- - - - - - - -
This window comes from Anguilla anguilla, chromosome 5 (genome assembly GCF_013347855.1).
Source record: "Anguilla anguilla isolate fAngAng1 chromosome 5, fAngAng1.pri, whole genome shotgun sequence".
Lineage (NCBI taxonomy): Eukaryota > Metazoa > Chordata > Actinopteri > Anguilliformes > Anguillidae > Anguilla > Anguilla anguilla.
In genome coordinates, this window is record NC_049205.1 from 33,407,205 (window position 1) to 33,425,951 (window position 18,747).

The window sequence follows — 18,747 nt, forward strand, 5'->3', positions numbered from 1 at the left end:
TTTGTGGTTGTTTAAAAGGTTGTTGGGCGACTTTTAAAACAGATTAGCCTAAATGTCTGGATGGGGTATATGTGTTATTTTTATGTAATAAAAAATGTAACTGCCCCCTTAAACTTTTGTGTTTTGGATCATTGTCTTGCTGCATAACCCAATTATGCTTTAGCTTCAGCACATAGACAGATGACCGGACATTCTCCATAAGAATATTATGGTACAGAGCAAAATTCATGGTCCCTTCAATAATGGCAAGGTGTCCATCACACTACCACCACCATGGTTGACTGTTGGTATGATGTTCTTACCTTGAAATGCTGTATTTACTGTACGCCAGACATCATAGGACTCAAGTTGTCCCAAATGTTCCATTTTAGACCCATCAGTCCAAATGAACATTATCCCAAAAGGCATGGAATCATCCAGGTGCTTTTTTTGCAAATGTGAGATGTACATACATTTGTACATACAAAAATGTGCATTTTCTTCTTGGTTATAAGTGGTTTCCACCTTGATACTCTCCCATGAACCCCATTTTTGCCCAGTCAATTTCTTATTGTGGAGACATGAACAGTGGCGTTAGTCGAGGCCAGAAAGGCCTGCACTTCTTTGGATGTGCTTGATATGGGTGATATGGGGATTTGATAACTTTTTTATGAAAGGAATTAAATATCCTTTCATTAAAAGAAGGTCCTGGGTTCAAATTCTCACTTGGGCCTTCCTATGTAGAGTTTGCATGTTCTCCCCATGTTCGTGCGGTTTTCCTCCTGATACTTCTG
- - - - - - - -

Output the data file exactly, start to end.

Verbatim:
This window comes from Anguilla anguilla, chromosome 5 (genome assembly GCF_013347855.1).
Source record: "Anguilla anguilla isolate fAngAng1 chromosome 5, fAngAng1.pri, whole genome shotgun sequence".
Lineage (NCBI taxonomy): Eukaryota > Metazoa > Chordata > Actinopteri > Anguilliformes > Anguillidae > Anguilla > Anguilla anguilla.
In genome coordinates, this window is record NC_049205.1 from 33,407,205 (window position 1) to 33,425,951 (window position 18,747).

The window sequence follows — 18,747 nt, forward strand, 5'->3', positions numbered from 1 at the left end:
TTTGTGGTTGTTTAAAAGGTTGTTGGGCGACTTTTAAAACAGATTAGCCTAAATGTCTGGATGGGGTATATGTGTTATTTTTATGTAATAAAAAATGTAACTGCCCCCTTAAACTTTTGTGTTTTGGATCATTGTCTTGCTGCATAACCCAATTATGCTTTAGCTTCAGCACATAGACAGATGACCGGACATTCTCCATAAGAATATTATGGTACAGAGCAAAATTCATGGTCCCTTCAATAATGGCAAGGTGTCCATCACACTACCACCACCATGGTTGACTGTTGGTATGATGTTCTTACCTTGAAATGCTGTATTTACTGTACGCCAGACATCATAGGACTCAAGTTGTCCCAAATGTTCCATTTTAGACCCATCAGTCCAAATGAACATTATCCCAAAAGGCATGGAATCATCCAGGTGCTTTTTTTGCAAATGTGAGATGTACATACATTTGTACATACAAAAATGTGCATTTTCTTCTTGGTTATAAGTGGTTTCCACCTTGATACTCTCCCATGAACCCCATTTTTGCCCAGTCAATTTCTTATTGTGGAGACATGAACAGTGGCGTTAGTCGAGGCCAGAAAGGCCTGCACTTCTTTGGATGTGCTTGATATGGGTGATATGGGGATTTGATAACTTTTTTATGAAAGGAATTAAATATCCTTTCATTAAAAGAAGGTCCTGGGTTCAAATTCTCACTTGGGCCTTCCTATGTAGAGTTTGCATGTTCTCCCCATGTTCGTGCGGTTTTCCTCCTGATACTTCTG